The Egyptian Electric Utility and Consumer Protection Regulatory Agency is discussing this week the complaints filed to the Egyptian Competition Authority (ECA) regarding the violations of six electricity distribution companies and the harming of citizens as the result of the North Delta company monopolising the sales of electricity metres at double their original price.
A source at the agency said that the board of directors will discuss several issues during the upcoming meeting, including the violations of the electricity distribution companies, the provision of permanent licenses to Elf Energy for solar energy production, and compensating the agriculture land owners who were harmed from building electricity towers on their lands.
The source told Daily News Egypt that the action to be carried out after the board of directors’ meeting will be notifying electricity distribution companies to legalise their situation and settle the issues with citizens, as well as return the price difference they obtained with a pledge not to repeat the violations.
Ebtehal El Shafie, the chairperson of North Delta Electricity Distribution Company, said that the company is committed to the prices announced by the Egyptian Electricity Holding Company (EEHC) according to the regulations approved to install metres in all electricity distribution companies.
She added that prices are unified and electricity distribution companies have not pressured citizens with any additional burdens despite the increase in the prices of metres.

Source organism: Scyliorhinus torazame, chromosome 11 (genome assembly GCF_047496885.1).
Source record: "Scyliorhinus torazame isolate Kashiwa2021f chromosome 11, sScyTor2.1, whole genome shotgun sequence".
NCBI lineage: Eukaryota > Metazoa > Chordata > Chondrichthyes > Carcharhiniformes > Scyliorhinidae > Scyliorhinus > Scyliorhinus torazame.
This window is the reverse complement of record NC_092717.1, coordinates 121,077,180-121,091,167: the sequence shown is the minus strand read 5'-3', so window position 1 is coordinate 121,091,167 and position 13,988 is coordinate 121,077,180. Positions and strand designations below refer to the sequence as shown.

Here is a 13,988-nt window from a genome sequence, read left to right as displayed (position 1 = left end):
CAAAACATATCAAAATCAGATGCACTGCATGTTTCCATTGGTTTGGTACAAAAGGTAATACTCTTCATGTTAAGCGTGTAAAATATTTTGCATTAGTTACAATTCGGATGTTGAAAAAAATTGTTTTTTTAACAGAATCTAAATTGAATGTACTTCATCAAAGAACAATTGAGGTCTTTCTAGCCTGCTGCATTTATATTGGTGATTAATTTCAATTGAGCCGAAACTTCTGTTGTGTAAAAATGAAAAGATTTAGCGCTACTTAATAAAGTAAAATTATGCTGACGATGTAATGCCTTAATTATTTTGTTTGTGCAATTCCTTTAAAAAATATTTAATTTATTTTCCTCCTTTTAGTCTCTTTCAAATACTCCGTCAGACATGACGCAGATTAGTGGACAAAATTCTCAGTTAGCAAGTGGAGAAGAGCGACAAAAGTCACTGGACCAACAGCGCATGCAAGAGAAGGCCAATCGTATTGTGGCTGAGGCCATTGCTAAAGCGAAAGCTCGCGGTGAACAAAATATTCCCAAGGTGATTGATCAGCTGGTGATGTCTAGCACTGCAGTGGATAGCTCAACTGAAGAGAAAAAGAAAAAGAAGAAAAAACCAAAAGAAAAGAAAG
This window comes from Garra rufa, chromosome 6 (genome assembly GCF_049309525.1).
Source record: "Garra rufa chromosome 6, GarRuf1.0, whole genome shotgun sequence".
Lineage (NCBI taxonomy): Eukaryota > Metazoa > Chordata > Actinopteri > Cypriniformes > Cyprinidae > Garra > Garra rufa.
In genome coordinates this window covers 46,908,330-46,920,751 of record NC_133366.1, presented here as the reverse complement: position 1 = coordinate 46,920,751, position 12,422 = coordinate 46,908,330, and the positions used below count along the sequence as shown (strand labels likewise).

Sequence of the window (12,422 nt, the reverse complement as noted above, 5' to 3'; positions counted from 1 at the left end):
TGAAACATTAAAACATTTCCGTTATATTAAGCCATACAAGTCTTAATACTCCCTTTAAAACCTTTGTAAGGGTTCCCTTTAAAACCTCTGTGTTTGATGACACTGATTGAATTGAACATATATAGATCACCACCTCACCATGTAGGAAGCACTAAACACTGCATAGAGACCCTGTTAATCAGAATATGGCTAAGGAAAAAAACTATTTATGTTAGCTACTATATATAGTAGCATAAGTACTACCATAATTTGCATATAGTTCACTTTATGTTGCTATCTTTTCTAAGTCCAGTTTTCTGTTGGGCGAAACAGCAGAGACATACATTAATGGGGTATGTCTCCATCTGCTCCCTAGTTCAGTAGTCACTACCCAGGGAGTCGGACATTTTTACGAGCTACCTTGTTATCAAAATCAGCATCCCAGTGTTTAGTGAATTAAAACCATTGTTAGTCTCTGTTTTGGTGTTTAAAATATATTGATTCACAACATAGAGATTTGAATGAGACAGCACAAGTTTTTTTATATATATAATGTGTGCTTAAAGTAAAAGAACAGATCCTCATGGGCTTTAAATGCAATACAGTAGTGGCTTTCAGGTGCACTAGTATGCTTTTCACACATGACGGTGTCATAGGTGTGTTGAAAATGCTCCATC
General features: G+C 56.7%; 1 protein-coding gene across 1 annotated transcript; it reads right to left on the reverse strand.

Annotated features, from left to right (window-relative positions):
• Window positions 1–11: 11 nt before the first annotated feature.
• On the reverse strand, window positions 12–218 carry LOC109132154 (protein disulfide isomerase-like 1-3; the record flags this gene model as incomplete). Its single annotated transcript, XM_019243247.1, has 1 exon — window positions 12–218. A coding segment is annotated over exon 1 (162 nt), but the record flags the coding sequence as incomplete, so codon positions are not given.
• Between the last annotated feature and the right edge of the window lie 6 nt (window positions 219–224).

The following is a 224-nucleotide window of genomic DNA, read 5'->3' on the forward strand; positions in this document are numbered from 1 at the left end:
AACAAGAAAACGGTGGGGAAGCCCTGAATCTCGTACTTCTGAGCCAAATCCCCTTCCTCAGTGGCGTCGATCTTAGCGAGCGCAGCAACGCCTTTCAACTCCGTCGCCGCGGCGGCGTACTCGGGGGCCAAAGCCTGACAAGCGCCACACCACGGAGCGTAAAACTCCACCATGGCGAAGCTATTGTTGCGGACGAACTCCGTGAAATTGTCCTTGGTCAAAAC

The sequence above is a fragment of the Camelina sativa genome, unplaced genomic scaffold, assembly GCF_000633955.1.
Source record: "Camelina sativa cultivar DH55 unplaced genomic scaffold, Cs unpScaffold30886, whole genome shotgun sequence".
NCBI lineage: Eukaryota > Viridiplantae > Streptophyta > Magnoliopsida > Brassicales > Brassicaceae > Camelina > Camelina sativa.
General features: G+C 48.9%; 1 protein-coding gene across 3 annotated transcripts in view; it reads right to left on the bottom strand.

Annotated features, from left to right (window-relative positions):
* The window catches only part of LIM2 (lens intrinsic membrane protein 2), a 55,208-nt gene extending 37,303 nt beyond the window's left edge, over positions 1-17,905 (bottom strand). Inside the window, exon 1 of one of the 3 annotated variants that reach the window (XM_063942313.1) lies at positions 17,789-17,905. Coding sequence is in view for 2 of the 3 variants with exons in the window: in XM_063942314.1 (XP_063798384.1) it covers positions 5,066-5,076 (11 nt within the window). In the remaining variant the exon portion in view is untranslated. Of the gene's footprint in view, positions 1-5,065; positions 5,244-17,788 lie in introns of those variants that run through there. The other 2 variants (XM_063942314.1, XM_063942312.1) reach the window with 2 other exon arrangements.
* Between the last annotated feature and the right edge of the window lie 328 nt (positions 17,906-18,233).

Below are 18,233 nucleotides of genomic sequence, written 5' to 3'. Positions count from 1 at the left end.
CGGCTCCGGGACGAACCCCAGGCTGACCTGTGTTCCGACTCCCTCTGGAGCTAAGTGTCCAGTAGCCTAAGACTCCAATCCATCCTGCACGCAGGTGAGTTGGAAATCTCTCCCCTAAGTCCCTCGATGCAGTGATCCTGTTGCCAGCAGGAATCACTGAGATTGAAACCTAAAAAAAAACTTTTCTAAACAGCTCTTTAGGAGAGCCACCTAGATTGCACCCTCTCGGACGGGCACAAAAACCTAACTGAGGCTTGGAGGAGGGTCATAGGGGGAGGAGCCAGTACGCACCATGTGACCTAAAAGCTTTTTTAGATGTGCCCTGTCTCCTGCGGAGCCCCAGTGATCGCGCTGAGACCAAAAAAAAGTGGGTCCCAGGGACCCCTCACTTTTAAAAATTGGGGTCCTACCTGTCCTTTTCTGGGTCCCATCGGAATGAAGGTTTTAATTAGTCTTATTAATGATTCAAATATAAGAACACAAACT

“Members of the ECA held a meeting with me and it was confirmed that there is no monopolisation or an increase in prices. Citizens can install any metre as long as it is in accordance with specific standards and controls,” she added.
Last week, the ECA announced that six electricity distribution companies have violated the law through increasing the prices of electricity metres and offering electricity services on the condition of purchasing metres from the distribution companies.
In its report, the ECA said that electricity distribution companies that are affiliated with the EEHC are subject to monitoring, as they are considered government parties, to prevent any monopolisation, especially that the authority has the right to monitor both the private and public sectors.
Mona El Garf, the chairperson of the authority, has given violator companies 30 days to adjust their situation and remove violations through specific administrative measures carried out by the authority, including publishing an ad in a widespread newspaper to encourage these companies to stop their practices and allow subscribers to install metres purchased from outside the distribution companies based on certain specifications. Metres will then be calibrated at the expense of consumers to ensure their safety.